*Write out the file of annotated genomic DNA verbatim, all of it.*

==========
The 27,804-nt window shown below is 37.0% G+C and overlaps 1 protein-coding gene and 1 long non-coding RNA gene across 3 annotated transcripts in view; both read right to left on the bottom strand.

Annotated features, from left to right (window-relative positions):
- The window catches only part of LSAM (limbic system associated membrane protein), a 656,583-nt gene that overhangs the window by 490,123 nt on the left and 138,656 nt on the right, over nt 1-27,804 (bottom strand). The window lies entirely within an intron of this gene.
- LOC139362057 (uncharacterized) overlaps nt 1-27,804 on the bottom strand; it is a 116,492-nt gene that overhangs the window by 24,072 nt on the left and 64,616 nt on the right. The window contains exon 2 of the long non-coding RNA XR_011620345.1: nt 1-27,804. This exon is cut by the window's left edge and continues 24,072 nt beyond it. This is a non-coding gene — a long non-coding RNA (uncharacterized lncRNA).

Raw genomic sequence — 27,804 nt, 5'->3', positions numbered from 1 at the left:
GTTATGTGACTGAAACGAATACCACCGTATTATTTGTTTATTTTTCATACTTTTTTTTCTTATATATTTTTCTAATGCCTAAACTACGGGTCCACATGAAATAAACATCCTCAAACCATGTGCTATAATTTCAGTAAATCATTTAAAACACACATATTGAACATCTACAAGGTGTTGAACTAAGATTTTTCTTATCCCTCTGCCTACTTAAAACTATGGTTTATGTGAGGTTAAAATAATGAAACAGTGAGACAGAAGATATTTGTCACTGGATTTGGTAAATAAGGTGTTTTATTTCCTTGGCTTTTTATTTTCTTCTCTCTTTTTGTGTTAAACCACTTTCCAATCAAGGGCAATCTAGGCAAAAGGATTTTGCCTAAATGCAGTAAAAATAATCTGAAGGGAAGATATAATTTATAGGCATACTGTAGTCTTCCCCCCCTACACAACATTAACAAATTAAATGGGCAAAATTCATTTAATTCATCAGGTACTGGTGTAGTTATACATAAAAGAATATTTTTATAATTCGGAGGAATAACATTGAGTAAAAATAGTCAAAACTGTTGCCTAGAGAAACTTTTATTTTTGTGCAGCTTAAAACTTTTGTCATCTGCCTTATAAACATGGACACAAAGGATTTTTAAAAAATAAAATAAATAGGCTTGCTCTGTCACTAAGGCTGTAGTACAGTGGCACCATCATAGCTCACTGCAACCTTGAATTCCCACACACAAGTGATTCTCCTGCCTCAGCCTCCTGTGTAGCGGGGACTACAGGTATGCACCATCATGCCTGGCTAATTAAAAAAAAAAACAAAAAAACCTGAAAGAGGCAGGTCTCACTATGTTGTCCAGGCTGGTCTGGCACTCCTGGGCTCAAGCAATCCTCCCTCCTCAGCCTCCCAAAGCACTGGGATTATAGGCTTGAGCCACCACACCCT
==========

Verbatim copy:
The 27,804-nt window shown below is 37.0% G+C and overlaps 1 protein-coding gene and 1 long non-coding RNA gene across 3 annotated transcripts in view; both read right to left on the bottom strand.

Annotated features, from left to right (window-relative positions):
- The window catches only part of LSAM (limbic system associated membrane protein), a 656,583-nt gene that overhangs the window by 490,123 nt on the left and 138,656 nt on the right, over nt 1-27,804 (bottom strand). The window lies entirely within an intron of this gene.
- LOC139362057 (uncharacterized) overlaps nt 1-27,804 on the bottom strand; it is a 116,492-nt gene that overhangs the window by 24,072 nt on the left and 64,616 nt on the right. The window contains exon 2 of the long non-coding RNA XR_011620345.1: nt 1-27,804. This exon is cut by the window's left edge and continues 24,072 nt beyond it. This is a non-coding gene — a long non-coding RNA (uncharacterized lncRNA).

Raw genomic sequence — 27,804 nt, 5'->3', positions numbered from 1 at the left:
GTTATGTGACTGAAACGAATACCACCGTATTATTTGTTTATTTTTCATACTTTTTTTTCTTATATATTTTTCTAATGCCTAAACTACGGGTCCACATGAAATAAACATCCTCAAACCATGTGCTATAATTTCAGTAAATCATTTAAAACACACATATTGAACATCTACAAGGTGTTGAACTAAGATTTTTCTTATCCCTCTGCCTACTTAAAACTATGGTTTATGTGAGGTTAAAATAATGAAACAGTGAGACAGAAGATATTTGTCACTGGATTTGGTAAATAAGGTGTTTTATTTCCTTGGCTTTTTATTTTCTTCTCTCTTTTTGTGTTAAACCACTTTCCAATCAAGGGCAATCTAGGCAAAAGGATTTTGCCTAAATGCAGTAAAAATAATCTGAAGGGAAGATATAATTTATAGGCATACTGTAGTCTTCCCCCCCTACACAACATTAACAAATTAAATGGGCAAAATTCATTTAATTCATCAGGTACTGGTGTAGTTATACATAAAAGAATATTTTTATAATTCGGAGGAATAACATTGAGTAAAAATAGTCAAAACTGTTGCCTAGAGAAACTTTTATTTTTGTGCAGCTTAAAACTTTTGTCATCTGCCTTATAAACATGGACACAAAGGATTTTTAAAAAATAAAATAAATAGGCTTGCTCTGTCACTAAGGCTGTAGTACAGTGGCACCATCATAGCTCACTGCAACCTTGAATTCCCACACACAAGTGATTCTCCTGCCTCAGCCTCCTGTGTAGCGGGGACTACAGGTATGCACCATCATGCCTGGCTAATTAAAAAAAAAAACAAAAAAACCTGAAAGAGGCAGGTCTCACTATGTTGTCCAGGCTGGTCTGGCACTCCTGGGCTCAAGCAATCCTCCCTCCTCAGCCTCCCAAAGCACTGGGATTATAGGCTTGAGCCACCACACCCT